Support is defined as “buffing” your allies and healing. A “buff” is any spell that makes them better at their job, or strengthens them in any way. For example, the bless spell allows those it targets to add a d4 to attack rolls and saving throws, making them slightly more accurate and more survivable. If we look back at the entangle example earlier, if a character can restrain an enemy, it allows attacks against that enemy to have advantage, meaning that rogues get Sneak Attack and everyone is more likely to get a critical hit.
Healing is a much more nuanced topic. Healing and damage are not created equal in 5e, and it’s always more efficient to prevent damage than to try and heal damage taken. Let’s go back to our example of cure wounds. For a 1st level spell slot, cure wounds heals between 4 and 12 hit points with an average 1st level character. With a 1st level spell slot using inflict wounds (the same resource expended), the spell deals 3d10 damage on a hit, with a yield of between 3 and 30 damage. The ceilings aren’t even comparable.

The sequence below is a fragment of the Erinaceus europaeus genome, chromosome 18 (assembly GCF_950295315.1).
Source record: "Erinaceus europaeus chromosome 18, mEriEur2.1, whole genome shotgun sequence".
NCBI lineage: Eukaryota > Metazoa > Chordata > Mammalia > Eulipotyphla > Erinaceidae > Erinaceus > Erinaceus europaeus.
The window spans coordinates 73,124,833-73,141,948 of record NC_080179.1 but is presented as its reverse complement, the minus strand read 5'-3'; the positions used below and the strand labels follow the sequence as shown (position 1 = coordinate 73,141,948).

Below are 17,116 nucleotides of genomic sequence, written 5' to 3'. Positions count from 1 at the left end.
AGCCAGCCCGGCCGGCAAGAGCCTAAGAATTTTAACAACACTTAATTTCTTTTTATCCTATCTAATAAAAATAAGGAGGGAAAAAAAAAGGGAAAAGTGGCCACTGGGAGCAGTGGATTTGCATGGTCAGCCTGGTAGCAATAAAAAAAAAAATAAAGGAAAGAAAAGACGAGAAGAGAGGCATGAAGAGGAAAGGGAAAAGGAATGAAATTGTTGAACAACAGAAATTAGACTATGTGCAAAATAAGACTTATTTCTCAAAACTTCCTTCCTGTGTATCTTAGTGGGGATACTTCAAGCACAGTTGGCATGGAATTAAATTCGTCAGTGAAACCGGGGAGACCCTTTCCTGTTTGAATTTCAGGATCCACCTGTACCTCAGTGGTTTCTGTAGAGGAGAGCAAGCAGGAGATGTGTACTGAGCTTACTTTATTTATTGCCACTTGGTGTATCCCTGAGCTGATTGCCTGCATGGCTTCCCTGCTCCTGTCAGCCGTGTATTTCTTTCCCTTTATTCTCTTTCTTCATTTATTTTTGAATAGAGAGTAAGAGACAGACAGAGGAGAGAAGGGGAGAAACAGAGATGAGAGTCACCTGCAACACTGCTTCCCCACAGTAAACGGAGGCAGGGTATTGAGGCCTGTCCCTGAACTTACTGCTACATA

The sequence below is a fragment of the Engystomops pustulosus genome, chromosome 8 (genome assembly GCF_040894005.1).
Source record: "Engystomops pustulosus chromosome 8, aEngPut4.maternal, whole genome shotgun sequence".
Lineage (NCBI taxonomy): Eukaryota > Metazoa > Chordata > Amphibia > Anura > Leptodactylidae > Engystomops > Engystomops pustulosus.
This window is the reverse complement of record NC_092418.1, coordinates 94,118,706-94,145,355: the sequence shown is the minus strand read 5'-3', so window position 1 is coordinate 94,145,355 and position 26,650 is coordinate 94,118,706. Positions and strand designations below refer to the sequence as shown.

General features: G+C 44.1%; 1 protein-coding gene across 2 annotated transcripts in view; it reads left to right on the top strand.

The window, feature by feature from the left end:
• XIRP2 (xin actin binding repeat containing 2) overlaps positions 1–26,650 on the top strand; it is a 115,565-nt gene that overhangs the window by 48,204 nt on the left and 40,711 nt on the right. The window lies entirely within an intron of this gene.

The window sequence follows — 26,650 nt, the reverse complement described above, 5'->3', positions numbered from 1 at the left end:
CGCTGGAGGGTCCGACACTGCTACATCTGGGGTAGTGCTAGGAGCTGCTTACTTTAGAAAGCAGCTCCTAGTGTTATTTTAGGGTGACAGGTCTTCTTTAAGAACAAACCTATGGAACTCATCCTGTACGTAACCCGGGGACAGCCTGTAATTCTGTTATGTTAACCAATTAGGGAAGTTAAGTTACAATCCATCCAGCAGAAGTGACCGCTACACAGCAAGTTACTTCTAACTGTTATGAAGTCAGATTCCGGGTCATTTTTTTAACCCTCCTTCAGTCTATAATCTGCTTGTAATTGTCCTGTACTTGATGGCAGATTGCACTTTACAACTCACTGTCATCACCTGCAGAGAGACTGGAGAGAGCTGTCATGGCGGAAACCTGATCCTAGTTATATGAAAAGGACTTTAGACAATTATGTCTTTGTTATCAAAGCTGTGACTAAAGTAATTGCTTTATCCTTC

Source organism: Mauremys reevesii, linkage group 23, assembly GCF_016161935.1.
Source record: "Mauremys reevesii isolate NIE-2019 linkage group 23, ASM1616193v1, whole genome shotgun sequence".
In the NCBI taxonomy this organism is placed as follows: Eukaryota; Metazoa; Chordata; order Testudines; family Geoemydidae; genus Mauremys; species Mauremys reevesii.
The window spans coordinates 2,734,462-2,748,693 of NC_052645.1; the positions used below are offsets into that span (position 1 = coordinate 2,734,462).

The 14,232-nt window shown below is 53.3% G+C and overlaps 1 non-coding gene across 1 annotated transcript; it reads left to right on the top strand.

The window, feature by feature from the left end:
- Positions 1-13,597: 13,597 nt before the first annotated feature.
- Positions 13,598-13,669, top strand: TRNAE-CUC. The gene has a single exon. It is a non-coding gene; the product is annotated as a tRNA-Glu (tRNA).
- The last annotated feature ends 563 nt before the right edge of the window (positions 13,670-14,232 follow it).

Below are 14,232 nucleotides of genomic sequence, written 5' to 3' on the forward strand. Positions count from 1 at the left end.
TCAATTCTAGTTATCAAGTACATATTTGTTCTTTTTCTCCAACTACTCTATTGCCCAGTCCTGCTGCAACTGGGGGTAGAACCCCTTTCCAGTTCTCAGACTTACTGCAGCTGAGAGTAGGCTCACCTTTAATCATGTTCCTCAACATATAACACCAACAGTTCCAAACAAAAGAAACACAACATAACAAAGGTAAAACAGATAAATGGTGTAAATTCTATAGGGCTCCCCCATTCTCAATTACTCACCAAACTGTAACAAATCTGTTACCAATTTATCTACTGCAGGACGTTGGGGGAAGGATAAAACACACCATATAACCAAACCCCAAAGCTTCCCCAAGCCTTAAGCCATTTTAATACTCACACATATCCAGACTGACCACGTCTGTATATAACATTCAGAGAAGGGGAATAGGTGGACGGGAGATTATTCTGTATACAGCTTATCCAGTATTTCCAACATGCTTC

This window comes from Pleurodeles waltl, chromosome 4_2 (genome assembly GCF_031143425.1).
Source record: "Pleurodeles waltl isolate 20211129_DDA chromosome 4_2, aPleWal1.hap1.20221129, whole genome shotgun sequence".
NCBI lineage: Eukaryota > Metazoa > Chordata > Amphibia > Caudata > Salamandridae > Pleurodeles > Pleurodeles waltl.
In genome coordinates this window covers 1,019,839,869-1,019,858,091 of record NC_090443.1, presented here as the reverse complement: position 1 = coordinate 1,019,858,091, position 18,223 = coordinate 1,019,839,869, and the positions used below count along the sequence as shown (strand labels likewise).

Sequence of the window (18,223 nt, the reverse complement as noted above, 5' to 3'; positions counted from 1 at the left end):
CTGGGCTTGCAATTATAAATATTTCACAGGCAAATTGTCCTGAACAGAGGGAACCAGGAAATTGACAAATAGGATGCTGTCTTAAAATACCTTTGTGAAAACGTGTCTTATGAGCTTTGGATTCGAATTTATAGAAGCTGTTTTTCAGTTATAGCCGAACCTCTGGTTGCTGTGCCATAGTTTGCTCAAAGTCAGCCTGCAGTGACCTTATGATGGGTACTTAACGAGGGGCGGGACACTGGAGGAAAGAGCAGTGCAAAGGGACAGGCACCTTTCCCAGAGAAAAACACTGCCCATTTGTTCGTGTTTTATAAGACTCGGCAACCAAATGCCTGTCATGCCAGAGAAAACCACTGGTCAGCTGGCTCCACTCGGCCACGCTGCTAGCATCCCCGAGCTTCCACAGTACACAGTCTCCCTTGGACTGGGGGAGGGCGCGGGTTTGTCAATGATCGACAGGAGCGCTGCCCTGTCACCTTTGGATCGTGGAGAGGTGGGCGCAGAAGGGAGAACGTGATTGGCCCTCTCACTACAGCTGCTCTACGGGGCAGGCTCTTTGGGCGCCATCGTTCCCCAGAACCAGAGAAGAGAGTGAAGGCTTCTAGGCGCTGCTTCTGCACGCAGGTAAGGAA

What makes healing so difficult is the required sense of timing on the player’s part. An ill-timed healing word or cure wounds could have no effect at all, especially if the enemy is a real bruiser. Say you see an ally get hit for 15 points of damage. You cast healing word as a bonus action, healing 5 points of that damage. Then the next round they get hit for another 15 points, and get knocked unconscious. That healing word you casted was wasted.
That being said, let’s look at a counterexample. You see an ally get hit with 15 points of damage and fall unconscious. They make a death saving throw, and unfortunately roll a Natural 1, meaning they have two failures. By casting your healing word at range, the failures are negated, and the ally needs to get knocked to 0 before being in danger again. You probably just saved that character’s life.
Like tanking, there are few characters that can dedicate themselves to Support, although there are plenty of smaller features that allow an ally to support as a secondary role. Bards, Clerics, and Druids have a plethora of buffing and healing spells, with the Bard’s defining class feature (Bardic Inspiration) being one of the most efficient buffs especially at low levels. However, the aforementioned Master of Tactics feature from Mastermind Rogue and Aura of Protection from Paladin also are great support features.